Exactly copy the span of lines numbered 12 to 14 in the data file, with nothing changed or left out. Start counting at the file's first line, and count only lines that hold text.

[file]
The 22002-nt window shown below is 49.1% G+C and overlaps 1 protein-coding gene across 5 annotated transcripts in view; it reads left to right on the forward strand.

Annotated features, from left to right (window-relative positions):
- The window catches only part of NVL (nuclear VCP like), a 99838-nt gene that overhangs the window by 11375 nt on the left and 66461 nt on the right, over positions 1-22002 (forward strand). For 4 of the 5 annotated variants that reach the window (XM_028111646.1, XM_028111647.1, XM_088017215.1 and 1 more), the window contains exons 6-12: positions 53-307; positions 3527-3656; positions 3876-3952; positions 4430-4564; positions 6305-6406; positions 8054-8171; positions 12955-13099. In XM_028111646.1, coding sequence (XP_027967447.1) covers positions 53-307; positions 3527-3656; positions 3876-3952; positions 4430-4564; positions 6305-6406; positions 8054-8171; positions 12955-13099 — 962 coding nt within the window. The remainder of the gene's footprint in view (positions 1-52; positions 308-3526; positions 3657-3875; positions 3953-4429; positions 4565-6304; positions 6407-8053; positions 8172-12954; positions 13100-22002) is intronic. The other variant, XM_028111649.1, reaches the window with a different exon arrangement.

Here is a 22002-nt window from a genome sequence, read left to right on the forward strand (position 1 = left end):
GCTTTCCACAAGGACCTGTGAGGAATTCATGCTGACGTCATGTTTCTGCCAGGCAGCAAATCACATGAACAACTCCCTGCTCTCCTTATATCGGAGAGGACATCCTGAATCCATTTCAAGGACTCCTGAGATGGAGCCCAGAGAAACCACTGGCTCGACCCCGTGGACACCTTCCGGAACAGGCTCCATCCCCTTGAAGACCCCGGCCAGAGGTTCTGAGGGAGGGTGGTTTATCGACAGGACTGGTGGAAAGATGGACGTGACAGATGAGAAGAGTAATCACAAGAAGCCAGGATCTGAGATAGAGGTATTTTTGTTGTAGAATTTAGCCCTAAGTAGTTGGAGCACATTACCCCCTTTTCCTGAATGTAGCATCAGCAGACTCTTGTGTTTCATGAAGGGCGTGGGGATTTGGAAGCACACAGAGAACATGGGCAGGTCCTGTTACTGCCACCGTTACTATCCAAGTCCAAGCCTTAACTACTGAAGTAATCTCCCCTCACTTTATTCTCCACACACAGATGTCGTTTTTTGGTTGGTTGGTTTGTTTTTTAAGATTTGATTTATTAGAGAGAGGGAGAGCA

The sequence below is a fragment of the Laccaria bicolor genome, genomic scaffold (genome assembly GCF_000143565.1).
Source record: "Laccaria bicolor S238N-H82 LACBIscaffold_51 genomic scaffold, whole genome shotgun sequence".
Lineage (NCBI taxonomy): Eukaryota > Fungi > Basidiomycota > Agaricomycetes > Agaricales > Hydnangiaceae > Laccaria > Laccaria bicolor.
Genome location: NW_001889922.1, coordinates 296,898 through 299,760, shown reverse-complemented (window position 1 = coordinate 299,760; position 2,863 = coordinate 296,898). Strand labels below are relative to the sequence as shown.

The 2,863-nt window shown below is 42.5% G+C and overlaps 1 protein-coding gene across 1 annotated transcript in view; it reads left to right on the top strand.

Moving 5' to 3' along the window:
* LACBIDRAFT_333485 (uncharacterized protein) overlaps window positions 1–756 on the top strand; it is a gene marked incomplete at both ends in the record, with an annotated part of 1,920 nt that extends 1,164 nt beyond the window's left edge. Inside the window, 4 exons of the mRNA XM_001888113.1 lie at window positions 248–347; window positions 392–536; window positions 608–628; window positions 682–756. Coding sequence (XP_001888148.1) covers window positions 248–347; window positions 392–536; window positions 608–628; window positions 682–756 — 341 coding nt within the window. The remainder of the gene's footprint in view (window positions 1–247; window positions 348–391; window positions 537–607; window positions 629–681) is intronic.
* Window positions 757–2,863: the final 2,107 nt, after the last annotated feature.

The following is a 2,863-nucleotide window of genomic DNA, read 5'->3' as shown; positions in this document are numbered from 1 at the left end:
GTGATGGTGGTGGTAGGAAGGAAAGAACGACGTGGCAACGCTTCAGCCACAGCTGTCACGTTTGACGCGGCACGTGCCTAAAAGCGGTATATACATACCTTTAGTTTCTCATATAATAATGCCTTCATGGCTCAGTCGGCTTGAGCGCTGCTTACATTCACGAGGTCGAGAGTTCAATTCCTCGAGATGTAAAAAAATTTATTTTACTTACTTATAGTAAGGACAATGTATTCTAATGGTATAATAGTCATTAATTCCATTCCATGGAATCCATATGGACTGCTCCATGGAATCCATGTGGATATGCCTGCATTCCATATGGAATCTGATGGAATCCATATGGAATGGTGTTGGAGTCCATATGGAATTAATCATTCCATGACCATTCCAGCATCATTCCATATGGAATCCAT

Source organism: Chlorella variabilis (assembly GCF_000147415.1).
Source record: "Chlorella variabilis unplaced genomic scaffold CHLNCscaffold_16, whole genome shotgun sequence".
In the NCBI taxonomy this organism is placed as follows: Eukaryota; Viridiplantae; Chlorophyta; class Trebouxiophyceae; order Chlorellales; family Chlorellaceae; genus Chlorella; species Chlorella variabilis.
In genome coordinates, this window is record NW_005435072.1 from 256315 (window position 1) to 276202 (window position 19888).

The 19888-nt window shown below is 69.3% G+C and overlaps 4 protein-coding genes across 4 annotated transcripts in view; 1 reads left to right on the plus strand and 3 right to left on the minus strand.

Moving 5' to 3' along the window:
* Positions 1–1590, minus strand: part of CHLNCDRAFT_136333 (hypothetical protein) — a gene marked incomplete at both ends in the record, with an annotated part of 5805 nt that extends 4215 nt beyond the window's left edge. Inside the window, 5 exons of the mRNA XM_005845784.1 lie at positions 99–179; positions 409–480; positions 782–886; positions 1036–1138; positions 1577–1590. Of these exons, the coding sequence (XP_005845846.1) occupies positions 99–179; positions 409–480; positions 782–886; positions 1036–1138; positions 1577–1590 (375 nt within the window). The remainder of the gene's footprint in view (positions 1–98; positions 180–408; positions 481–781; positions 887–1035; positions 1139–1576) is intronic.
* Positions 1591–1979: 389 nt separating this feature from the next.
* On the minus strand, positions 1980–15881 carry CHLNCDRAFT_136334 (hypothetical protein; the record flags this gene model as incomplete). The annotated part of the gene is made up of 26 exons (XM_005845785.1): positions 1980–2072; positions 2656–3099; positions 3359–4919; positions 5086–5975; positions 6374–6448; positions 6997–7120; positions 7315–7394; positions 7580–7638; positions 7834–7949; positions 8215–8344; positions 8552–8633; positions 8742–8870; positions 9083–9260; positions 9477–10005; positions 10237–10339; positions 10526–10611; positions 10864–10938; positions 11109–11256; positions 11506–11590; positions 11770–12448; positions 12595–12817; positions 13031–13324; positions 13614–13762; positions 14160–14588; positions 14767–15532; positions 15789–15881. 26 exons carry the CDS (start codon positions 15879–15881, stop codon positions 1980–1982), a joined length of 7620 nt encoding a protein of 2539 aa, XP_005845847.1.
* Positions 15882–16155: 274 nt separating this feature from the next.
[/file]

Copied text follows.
* LACBIDRAFT_333485 (uncharacterized protein) overlaps window positions 1–756 on the top strand; it is a gene marked incomplete at both ends in the record, with an annotated part of 1,920 nt that extends 1,164 nt beyond the window's left edge. Inside the window, 4 exons of the mRNA XM_001888113.1 lie at window positions 248–347; window positions 392–536; window positions 608–628; window positions 682–756. Coding sequence (XP_001888148.1) covers window positions 248–347; window positions 392–536; window positions 608–628; window positions 682–756 — 341 coding nt within the window. The remainder of the gene's footprint in view (window positions 1–247; window positions 348–391; window positions 537–607; window positions 629–681) is intronic.
* Window positions 757–2,863: the final 2,107 nt, after the last annotated feature.

The following is a 2,863-nucleotide window of genomic DNA, read 5'->3' as shown; positions in this document are numbered from 1 at the left end: